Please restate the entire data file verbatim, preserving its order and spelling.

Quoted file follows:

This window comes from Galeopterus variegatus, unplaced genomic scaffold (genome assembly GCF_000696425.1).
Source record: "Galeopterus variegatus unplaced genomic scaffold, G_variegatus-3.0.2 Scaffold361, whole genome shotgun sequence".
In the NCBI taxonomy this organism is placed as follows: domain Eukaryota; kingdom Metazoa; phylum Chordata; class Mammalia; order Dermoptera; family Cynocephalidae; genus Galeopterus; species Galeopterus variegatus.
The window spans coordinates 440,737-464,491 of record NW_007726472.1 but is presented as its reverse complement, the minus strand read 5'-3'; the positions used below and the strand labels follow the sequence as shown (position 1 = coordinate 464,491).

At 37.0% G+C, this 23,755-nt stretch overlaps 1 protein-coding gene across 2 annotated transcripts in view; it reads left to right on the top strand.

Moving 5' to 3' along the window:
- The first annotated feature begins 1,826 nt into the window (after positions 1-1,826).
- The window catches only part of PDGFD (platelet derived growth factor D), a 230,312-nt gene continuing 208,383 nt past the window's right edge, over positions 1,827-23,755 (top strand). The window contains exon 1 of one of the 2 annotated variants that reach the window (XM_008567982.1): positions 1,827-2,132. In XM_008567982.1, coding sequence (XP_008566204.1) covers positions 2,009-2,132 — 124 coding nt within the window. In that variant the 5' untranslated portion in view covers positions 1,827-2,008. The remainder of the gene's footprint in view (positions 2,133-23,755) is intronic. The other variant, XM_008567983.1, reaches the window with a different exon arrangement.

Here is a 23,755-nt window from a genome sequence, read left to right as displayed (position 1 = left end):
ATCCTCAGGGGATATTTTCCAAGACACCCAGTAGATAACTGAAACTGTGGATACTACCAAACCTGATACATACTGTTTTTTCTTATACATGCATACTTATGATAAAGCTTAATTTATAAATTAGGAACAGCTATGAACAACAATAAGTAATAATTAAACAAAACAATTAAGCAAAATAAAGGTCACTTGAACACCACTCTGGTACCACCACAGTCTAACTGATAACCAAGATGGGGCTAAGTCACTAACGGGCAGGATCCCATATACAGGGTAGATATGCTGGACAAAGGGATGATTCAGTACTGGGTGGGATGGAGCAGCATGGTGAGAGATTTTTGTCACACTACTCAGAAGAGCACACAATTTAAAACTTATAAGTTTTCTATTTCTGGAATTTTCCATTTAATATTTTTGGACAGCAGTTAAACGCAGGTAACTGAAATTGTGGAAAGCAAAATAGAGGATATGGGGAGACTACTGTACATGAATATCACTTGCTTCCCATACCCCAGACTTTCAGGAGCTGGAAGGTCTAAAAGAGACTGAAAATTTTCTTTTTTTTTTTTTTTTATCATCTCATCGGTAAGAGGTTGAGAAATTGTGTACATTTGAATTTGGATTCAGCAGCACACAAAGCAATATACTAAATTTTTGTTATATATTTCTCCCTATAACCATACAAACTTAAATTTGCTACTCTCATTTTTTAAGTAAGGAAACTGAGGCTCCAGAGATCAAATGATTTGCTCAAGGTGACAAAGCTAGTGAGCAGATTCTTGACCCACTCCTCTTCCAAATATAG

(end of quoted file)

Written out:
This window comes from Galeopterus variegatus, unplaced genomic scaffold (genome assembly GCF_000696425.1).
Source record: "Galeopterus variegatus unplaced genomic scaffold, G_variegatus-3.0.2 Scaffold361, whole genome shotgun sequence".
In the NCBI taxonomy this organism is placed as follows: domain Eukaryota; kingdom Metazoa; phylum Chordata; class Mammalia; order Dermoptera; family Cynocephalidae; genus Galeopterus; species Galeopterus variegatus.
The window spans coordinates 440,737-464,491 of record NW_007726472.1 but is presented as its reverse complement, the minus strand read 5'-3'; the positions used below and the strand labels follow the sequence as shown (position 1 = coordinate 464,491).

At 37.0% G+C, this 23,755-nt stretch overlaps 1 protein-coding gene across 2 annotated transcripts in view; it reads left to right on the top strand.

Moving 5' to 3' along the window:
- The first annotated feature begins 1,826 nt into the window (after positions 1-1,826).
- The window catches only part of PDGFD (platelet derived growth factor D), a 230,312-nt gene continuing 208,383 nt past the window's right edge, over positions 1,827-23,755 (top strand). The window contains exon 1 of one of the 2 annotated variants that reach the window (XM_008567982.1): positions 1,827-2,132. In XM_008567982.1, coding sequence (XP_008566204.1) covers positions 2,009-2,132 — 124 coding nt within the window. In that variant the 5' untranslated portion in view covers positions 1,827-2,008. The remainder of the gene's footprint in view (positions 2,133-23,755) is intronic. The other variant, XM_008567983.1, reaches the window with a different exon arrangement.

Here is a 23,755-nt window from a genome sequence, read left to right as displayed (position 1 = left end):
ATCCTCAGGGGATATTTTCCAAGACACCCAGTAGATAACTGAAACTGTGGATACTACCAAACCTGATACATACTGTTTTTTCTTATACATGCATACTTATGATAAAGCTTAATTTATAAATTAGGAACAGCTATGAACAACAATAAGTAATAATTAAACAAAACAATTAAGCAAAATAAAGGTCACTTGAACACCACTCTGGTACCACCACAGTCTAACTGATAACCAAGATGGGGCTAAGTCACTAACGGGCAGGATCCCATATACAGGGTAGATATGCTGGACAAAGGGATGATTCAGTACTGGGTGGGATGGAGCAGCATGGTGAGAGATTTTTGTCACACTACTCAGAAGAGCACACAATTTAAAACTTATAAGTTTTCTATTTCTGGAATTTTCCATTTAATATTTTTGGACAGCAGTTAAACGCAGGTAACTGAAATTGTGGAAAGCAAAATAGAGGATATGGGGAGACTACTGTACATGAATATCACTTGCTTCCCATACCCCAGACTTTCAGGAGCTGGAAGGTCTAAAAGAGACTGAAAATTTTCTTTTTTTTTTTTTTTTATCATCTCATCGGTAAGAGGTTGAGAAATTGTGTACATTTGAATTTGGATTCAGCAGCACACAAAGCAATATACTAAATTTTTGTTATATATTTCTCCCTATAACCATACAAACTTAAATTTGCTACTCTCATTTTTTAAGTAAGGAAACTGAGGCTCCAGAGATCAAATGATTTGCTCAAGGTGACAAAGCTAGTGAGCAGATTCTTGACCCACTCCTCTTCCAAATATAG